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Economic security pivotal for future German-Korean cooperation: German envoy
Published : May 24, 2022 - 13:22
Updated : May 24, 2022 - 15:45
German Ambassador to Korea Michael Reiffenstuel speaks at the second session of The Korea Herald’s Global Business Forum at the Ambassador Hotel, Seoul, on May 18. (Jenny Sung)
Economic security is of particular importance to Germany and Korea for future cooperation, German Ambassador to Korea Michael Reiffenstuel said at the second edition of The Korea Herald’s Global Business Forum on May 18 in Seoul.

Reiffenstuel pointed to how the COVID-19 pandemic, semiconductor shortage and urea crisis upended the interconnectivity and vulnerability of trade.

“We will need to recalibrate our approach to certain trade and supply chain issues,” said Reiffenstuel, adding that it is seeking to diversify its partners.

“Europe’s strength was and is its ability to maximize its own capabilities through cooperation with close partners, such as Korea.”

Referring to the Russia-Ukraine war, he said Moscow’s invasion in February led many German companies to reevaluate its business partners and geopolitical dependency.

“German companies might see relocating or investing into Korea as an even more attractive opportunity,” he said.

In hopes of putting pressure on Russia for its attack, Germany has sought to wean itself off importing fossil fuels from Russia, its largest supplier.

Reiffenstuel thanked Korea for agreeing to divert an unspecified supply of liquefied natural gas until August to alleviate the energy shortages in Europe.

The ambassador said Russia’s war has caused supply breakdowns and have driven up food prices in regions where people are already suffering tremendously.

“As strong economies we (Germany and Korea) will be working together closely to address this pressing issue,” he said. 
German Ambassador to Korea Michael Reiffenstuel addresses CEOs at The Korea Herald’s Global Business Forum at the Ambassador Hotel, Seoul, on May 18. (Jenny Sung)
Russia’s aggression has shown that freedom and security are not given “free of charge” said Reiffenstuel.

In response to the invasion, German Chancellor Olaf Scholz in February pledged 100 billion euros ($107 billion) in defense spending to modernize armed forces and the defense of freedom and security.

Berlin will continue to strengthen security, defense and humanitarian aid in the future, he added.

EU, together with its partners, has been reacting in a remarkably unified and determined way, agreeing on substantial sanction packages against Russia without precedent, according to Reiffenstuel.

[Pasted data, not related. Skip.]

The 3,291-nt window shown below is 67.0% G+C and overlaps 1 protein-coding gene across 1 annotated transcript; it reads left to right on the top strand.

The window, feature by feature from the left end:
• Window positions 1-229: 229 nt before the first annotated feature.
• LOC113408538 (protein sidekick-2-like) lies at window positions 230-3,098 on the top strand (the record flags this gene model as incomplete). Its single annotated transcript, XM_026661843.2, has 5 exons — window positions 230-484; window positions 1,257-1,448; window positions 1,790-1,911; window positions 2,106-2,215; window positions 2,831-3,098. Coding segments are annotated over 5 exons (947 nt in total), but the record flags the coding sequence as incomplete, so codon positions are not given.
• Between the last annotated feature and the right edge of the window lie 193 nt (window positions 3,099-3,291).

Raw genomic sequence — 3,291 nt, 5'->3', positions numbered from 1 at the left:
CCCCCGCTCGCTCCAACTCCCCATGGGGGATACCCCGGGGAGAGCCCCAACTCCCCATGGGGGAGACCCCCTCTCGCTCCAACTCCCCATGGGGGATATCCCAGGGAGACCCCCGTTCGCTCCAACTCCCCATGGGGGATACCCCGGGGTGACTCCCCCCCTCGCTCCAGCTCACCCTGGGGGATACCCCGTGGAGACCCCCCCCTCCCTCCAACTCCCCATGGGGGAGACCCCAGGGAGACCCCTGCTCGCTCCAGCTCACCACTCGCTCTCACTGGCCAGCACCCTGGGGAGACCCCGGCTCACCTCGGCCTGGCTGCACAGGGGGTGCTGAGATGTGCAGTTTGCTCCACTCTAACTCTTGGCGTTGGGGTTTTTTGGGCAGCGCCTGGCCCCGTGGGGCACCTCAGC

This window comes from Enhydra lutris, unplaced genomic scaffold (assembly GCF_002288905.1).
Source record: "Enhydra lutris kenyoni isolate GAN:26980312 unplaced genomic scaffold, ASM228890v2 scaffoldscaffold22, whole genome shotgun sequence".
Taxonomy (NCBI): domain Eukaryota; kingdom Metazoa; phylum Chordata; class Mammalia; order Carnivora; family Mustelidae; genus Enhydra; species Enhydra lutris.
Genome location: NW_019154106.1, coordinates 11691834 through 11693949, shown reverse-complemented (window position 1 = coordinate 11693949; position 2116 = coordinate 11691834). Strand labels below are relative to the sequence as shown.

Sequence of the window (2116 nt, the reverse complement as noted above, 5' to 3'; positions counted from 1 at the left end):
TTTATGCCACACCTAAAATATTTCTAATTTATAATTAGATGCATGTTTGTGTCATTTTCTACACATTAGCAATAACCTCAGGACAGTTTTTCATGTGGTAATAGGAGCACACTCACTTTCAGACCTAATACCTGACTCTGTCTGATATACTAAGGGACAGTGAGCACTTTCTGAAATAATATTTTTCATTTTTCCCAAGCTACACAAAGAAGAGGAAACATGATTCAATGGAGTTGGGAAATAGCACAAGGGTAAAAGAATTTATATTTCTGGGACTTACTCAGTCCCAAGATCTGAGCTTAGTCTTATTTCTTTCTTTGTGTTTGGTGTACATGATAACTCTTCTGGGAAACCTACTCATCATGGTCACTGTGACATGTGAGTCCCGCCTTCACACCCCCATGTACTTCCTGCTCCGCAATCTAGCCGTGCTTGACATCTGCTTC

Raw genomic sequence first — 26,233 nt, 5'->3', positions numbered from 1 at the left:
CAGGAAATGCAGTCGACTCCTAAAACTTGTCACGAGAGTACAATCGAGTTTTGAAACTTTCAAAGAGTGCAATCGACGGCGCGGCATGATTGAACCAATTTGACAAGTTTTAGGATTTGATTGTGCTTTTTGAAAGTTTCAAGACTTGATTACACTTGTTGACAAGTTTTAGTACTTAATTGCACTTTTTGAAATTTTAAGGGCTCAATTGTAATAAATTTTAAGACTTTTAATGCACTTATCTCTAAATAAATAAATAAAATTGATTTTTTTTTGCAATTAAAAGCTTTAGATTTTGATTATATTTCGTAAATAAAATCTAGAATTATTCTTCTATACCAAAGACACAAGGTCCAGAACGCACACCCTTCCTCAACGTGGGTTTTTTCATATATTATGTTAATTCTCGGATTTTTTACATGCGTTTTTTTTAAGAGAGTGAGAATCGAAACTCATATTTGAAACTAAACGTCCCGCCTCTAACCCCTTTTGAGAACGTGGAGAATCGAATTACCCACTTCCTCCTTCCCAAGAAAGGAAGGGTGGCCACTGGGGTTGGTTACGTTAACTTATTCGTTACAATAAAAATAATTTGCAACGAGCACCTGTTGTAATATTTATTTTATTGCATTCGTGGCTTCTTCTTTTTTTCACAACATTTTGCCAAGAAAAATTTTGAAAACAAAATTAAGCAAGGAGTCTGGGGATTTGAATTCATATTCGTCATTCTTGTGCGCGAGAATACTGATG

“Not only EU, but an overwhelming majority of international community sent a strong signal,” said Reiffenstuel.

Reiffenstuel applauded Korea as a trusted, reliable and like-minded partner in offering aid to Ukraine and aligning itself to international sanctions against and to tighten financial screws on to tighten the financial screws over Russia.

The ambassador also called President Yoon Suk-yeol a “true friend” of Germany.

“President Yoon equally stressed strong commitment to international rules-based order and need to strengthen cooperation among like-minded partners,” he said.

He also spoke about Berlin’s goal in upgrading their bilateral relationship with South Korea -- not only in the areas of foreign and security policy, but notably in the field of innovation, science, business and trade.

Discussing the German government’s climate goals, he said that Germany is committed to reach climate neutrality by 2045, reducing emissions up to 65 percent by 2030, compared to 1990 levels.

As part of a raft of measures aimed at reducing dependency on Russia, the German government in April tabled the so-called “Easter Package” to revamp the country’s electricity sector. Under the package, renewable power would account for at least an 80 percent share of energy produced by 2030, and shift to 100 percent by 2035.

“(The) Easter Package aims at a comprehensive amendment of relevant legislation, approval procedures will become much faster and less bureaucratic, electricity customers will be relieved of the burden of a renewable energy surcharge via their electricity bills,” Reiffenstuel said.

He said that Germany would phase out nuclear power by end of 2022 and coal gradually.

“Korea will remain an invaluable partner in climate and energy issues,” said the ambassador.

In an earlier meeting with Yoon, Reiffenstuel said he had highlighted his intention to intensify cooperation particularly in the climate and energy sectors.

“The quicker we manage to advance transition to renewable energies, the better,” he said stressing the need to import gas and oil from other countries for an interim period.

“An LNG terminal that today receives gas can tomorrow be used to import green hydrogen,” he said.

Separately, he also said Germany is keen on pushing for technology partnerships and digital transformation that would help spur economic growth. The EU is on track to form a digital partnership with Korea by the end of 2022 and expand cooperation in diversified areas, he added.


By Sanjay Kumar (sanjaykumar@heraldcorp.com)
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